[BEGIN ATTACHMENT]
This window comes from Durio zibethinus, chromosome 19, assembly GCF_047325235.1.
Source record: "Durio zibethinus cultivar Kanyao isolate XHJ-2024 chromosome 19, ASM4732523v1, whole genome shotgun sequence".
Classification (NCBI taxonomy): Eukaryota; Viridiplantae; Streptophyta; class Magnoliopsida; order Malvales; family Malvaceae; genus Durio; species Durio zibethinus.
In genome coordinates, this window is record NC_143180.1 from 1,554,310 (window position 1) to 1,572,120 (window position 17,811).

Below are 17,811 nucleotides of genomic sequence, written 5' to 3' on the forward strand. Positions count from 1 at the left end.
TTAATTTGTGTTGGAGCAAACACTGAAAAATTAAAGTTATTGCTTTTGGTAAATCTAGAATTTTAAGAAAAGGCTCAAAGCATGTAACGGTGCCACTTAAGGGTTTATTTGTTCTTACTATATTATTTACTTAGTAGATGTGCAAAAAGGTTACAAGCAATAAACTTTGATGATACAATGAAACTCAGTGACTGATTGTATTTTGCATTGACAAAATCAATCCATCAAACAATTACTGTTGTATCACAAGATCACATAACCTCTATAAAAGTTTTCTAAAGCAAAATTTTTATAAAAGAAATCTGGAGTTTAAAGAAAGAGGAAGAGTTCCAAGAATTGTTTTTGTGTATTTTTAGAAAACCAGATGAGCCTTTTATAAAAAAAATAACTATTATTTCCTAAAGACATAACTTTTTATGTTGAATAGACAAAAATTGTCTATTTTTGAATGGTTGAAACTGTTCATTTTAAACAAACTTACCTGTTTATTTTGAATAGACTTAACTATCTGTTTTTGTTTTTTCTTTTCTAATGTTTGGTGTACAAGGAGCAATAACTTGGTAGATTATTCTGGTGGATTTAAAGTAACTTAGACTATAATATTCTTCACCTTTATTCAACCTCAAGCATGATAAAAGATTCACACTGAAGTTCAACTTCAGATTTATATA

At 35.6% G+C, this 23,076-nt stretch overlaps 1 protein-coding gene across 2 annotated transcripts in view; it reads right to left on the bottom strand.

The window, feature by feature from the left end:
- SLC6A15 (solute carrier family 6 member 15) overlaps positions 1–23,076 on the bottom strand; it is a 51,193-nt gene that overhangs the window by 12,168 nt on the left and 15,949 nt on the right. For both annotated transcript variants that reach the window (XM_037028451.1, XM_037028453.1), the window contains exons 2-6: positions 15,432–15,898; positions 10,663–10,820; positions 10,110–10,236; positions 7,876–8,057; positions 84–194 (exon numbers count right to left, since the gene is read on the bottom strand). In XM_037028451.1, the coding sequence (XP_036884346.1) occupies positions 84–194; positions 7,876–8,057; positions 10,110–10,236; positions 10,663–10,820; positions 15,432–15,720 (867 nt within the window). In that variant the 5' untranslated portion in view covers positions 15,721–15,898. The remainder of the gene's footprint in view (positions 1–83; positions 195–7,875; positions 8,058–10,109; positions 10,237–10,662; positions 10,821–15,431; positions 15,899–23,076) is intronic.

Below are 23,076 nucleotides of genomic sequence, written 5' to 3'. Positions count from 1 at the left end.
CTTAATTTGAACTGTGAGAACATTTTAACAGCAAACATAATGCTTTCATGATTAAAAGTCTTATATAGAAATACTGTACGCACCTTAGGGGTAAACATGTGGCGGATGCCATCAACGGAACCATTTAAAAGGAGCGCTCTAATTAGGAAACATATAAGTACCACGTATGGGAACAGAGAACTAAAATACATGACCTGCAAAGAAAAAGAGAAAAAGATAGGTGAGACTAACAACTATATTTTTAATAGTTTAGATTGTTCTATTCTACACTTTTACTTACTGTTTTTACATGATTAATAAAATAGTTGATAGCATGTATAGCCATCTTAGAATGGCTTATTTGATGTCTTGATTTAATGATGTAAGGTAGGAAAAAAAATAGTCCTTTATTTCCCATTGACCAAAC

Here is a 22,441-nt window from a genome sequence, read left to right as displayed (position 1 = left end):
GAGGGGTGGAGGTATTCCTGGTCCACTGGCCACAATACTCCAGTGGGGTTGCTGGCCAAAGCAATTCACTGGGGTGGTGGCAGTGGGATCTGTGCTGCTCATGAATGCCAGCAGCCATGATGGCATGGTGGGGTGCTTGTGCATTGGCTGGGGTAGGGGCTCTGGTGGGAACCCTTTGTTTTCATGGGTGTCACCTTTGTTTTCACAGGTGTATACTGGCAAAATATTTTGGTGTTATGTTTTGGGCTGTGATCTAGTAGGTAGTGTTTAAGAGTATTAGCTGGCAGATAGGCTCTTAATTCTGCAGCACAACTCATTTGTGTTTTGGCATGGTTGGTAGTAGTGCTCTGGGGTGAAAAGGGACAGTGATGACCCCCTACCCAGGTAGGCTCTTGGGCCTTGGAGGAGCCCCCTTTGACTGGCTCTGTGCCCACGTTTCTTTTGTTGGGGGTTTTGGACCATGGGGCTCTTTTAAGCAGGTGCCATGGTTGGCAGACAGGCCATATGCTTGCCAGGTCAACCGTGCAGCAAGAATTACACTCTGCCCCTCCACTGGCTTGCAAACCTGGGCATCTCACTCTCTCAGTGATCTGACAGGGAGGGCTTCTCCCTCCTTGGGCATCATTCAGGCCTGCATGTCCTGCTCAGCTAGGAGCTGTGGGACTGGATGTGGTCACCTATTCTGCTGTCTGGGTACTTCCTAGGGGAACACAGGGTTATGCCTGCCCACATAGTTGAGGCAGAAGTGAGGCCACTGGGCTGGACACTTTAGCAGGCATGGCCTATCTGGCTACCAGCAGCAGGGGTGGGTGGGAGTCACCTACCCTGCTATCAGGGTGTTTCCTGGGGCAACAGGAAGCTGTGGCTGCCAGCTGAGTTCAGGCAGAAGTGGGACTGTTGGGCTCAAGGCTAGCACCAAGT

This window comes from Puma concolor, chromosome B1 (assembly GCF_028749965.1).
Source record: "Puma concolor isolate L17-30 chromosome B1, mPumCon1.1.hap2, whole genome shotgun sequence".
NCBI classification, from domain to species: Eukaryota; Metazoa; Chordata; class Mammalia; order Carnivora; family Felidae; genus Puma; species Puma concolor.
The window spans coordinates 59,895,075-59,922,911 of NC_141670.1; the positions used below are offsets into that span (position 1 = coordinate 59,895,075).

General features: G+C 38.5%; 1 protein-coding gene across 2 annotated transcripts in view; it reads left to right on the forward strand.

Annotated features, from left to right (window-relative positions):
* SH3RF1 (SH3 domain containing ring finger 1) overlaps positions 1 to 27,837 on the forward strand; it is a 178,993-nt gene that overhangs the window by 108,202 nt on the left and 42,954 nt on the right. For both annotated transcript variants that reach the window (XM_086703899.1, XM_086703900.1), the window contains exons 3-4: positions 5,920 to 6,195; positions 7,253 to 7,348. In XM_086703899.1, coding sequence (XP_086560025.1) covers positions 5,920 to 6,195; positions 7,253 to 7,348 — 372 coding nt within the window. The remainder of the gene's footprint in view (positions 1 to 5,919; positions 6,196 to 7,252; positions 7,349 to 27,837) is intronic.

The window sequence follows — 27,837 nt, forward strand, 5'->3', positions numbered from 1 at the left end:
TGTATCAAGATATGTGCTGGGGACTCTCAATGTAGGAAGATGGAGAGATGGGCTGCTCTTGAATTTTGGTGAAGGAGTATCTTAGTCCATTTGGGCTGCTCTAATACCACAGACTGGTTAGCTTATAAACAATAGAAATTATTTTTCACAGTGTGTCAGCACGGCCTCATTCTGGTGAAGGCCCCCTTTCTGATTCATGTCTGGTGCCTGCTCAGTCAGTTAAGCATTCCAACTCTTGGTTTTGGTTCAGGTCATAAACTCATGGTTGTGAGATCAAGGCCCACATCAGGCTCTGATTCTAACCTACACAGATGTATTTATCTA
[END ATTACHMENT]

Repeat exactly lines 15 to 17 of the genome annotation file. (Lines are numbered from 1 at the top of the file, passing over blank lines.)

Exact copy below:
Source record: "Puma concolor isolate L17-30 chromosome B1, mPumCon1.1.hap2, whole genome shotgun sequence".
NCBI classification, from domain to species: Eukaryota; Metazoa; Chordata; class Mammalia; order Carnivora; family Felidae; genus Puma; species Puma concolor.
The window spans coordinates 59,895,075-59,922,911 of NC_141670.1; the positions used below are offsets into that span (position 1 = coordinate 59,895,075).